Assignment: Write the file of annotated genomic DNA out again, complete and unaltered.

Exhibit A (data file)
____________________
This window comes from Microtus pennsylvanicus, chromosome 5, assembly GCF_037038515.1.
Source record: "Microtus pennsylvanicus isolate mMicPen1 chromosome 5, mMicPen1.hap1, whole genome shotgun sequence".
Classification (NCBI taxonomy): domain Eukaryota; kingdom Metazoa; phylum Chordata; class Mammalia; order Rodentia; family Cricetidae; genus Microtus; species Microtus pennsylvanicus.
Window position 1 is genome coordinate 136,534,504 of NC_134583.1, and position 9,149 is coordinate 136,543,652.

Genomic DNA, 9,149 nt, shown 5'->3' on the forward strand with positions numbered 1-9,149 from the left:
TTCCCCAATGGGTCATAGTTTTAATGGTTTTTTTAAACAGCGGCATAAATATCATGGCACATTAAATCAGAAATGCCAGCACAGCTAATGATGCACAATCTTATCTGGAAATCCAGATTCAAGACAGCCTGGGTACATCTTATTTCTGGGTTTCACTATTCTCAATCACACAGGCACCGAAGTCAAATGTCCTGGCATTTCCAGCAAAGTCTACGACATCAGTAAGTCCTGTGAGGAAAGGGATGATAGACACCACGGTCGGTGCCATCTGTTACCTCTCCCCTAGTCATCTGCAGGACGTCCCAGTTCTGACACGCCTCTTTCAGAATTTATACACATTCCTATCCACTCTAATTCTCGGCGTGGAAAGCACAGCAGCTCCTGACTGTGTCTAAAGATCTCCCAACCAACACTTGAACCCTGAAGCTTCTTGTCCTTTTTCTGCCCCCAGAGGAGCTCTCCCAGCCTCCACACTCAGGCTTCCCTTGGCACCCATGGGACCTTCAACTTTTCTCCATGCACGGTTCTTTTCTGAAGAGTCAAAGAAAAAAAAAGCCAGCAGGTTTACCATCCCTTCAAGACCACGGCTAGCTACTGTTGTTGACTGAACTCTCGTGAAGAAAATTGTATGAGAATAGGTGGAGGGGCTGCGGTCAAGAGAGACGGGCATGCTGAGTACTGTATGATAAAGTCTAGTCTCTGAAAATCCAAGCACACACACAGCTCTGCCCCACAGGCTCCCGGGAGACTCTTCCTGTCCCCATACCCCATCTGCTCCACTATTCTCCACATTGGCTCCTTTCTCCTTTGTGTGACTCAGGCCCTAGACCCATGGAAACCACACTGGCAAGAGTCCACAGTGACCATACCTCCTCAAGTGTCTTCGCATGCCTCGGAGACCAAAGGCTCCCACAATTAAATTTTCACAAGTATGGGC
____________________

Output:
This window comes from Microtus pennsylvanicus, chromosome 5, assembly GCF_037038515.1.
Source record: "Microtus pennsylvanicus isolate mMicPen1 chromosome 5, mMicPen1.hap1, whole genome shotgun sequence".
Classification (NCBI taxonomy): domain Eukaryota; kingdom Metazoa; phylum Chordata; class Mammalia; order Rodentia; family Cricetidae; genus Microtus; species Microtus pennsylvanicus.
Window position 1 is genome coordinate 136,534,504 of NC_134583.1, and position 9,149 is coordinate 136,543,652.

Genomic DNA, 9,149 nt, shown 5'->3' on the forward strand with positions numbered 1-9,149 from the left:
TTCCCCAATGGGTCATAGTTTTAATGGTTTTTTTAAACAGCGGCATAAATATCATGGCACATTAAATCAGAAATGCCAGCACAGCTAATGATGCACAATCTTATCTGGAAATCCAGATTCAAGACAGCCTGGGTACATCTTATTTCTGGGTTTCACTATTCTCAATCACACAGGCACCGAAGTCAAATGTCCTGGCATTTCCAGCAAAGTCTACGACATCAGTAAGTCCTGTGAGGAAAGGGATGATAGACACCACGGTCGGTGCCATCTGTTACCTCTCCCCTAGTCATCTGCAGGACGTCCCAGTTCTGACACGCCTCTTTCAGAATTTATACACATTCCTATCCACTCTAATTCTCGGCGTGGAAAGCACAGCAGCTCCTGACTGTGTCTAAAGATCTCCCAACCAACACTTGAACCCTGAAGCTTCTTGTCCTTTTTCTGCCCCCAGAGGAGCTCTCCCAGCCTCCACACTCAGGCTTCCCTTGGCACCCATGGGACCTTCAACTTTTCTCCATGCACGGTTCTTTTCTGAAGAGTCAAAGAAAAAAAAAGCCAGCAGGTTTACCATCCCTTCAAGACCACGGCTAGCTACTGTTGTTGACTGAACTCTCGTGAAGAAAATTGTATGAGAATAGGTGGAGGGGCTGCGGTCAAGAGAGACGGGCATGCTGAGTACTGTATGATAAAGTCTAGTCTCTGAAAATCCAAGCACACACACAGCTCTGCCCCACAGGCTCCCGGGAGACTCTTCCTGTCCCCATACCCCATCTGCTCCACTATTCTCCACATTGGCTCCTTTCTCCTTTGTGTGACTCAGGCCCTAGACCCATGGAAACCACACTGGCAAGAGTCCACAGTGACCATACCTCCTCAAGTGTCTTCGCATGCCTCGGAGACCAAAGGCTCCCACAATTAAATTTTCACAAGTATGGGC